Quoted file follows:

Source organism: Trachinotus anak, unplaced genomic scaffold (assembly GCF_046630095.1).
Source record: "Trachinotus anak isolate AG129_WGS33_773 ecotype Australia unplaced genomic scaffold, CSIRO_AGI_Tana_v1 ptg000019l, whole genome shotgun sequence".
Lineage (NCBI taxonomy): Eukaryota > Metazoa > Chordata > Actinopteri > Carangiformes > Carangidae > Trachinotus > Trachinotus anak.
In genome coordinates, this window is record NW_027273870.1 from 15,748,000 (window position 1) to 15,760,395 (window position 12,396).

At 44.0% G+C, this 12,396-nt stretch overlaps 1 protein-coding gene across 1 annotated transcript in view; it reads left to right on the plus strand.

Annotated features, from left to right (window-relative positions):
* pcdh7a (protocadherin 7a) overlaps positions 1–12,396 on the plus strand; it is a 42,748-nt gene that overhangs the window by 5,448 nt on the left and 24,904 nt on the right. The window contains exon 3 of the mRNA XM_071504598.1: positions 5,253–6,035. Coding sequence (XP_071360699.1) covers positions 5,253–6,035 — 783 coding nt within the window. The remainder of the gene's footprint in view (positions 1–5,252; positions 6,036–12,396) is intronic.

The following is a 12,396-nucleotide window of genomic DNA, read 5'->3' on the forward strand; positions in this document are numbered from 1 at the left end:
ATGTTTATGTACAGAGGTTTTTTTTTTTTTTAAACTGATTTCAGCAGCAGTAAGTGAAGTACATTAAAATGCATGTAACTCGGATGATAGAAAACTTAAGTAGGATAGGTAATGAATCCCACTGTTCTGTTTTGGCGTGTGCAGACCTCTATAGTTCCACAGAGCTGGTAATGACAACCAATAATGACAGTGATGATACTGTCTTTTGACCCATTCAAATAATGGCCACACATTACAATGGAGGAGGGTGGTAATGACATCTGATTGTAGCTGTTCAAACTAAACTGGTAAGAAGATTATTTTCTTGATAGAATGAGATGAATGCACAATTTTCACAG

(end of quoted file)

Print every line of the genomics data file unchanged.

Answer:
Source organism: Trachinotus anak, unplaced genomic scaffold (assembly GCF_046630095.1).
Source record: "Trachinotus anak isolate AG129_WGS33_773 ecotype Australia unplaced genomic scaffold, CSIRO_AGI_Tana_v1 ptg000019l, whole genome shotgun sequence".
Lineage (NCBI taxonomy): Eukaryota > Metazoa > Chordata > Actinopteri > Carangiformes > Carangidae > Trachinotus > Trachinotus anak.
In genome coordinates, this window is record NW_027273870.1 from 15,748,000 (window position 1) to 15,760,395 (window position 12,396).

At 44.0% G+C, this 12,396-nt stretch overlaps 1 protein-coding gene across 1 annotated transcript in view; it reads left to right on the plus strand.

Annotated features, from left to right (window-relative positions):
* pcdh7a (protocadherin 7a) overlaps positions 1–12,396 on the plus strand; it is a 42,748-nt gene that overhangs the window by 5,448 nt on the left and 24,904 nt on the right. The window contains exon 3 of the mRNA XM_071504598.1: positions 5,253–6,035. Coding sequence (XP_071360699.1) covers positions 5,253–6,035 — 783 coding nt within the window. The remainder of the gene's footprint in view (positions 1–5,252; positions 6,036–12,396) is intronic.

The following is a 12,396-nucleotide window of genomic DNA, read 5'->3' on the forward strand; positions in this document are numbered from 1 at the left end:
ATGTTTATGTACAGAGGTTTTTTTTTTTTTTAAACTGATTTCAGCAGCAGTAAGTGAAGTACATTAAAATGCATGTAACTCGGATGATAGAAAACTTAAGTAGGATAGGTAATGAATCCCACTGTTCTGTTTTGGCGTGTGCAGACCTCTATAGTTCCACAGAGCTGGTAATGACAACCAATAATGACAGTGATGATACTGTCTTTTGACCCATTCAAATAATGGCCACACATTACAATGGAGGAGGGTGGTAATGACATCTGATTGTAGCTGTTCAAACTAAACTGGTAAGAAGATTATTTTCTTGATAGAATGAGATGAATGCACAATTTTCACAG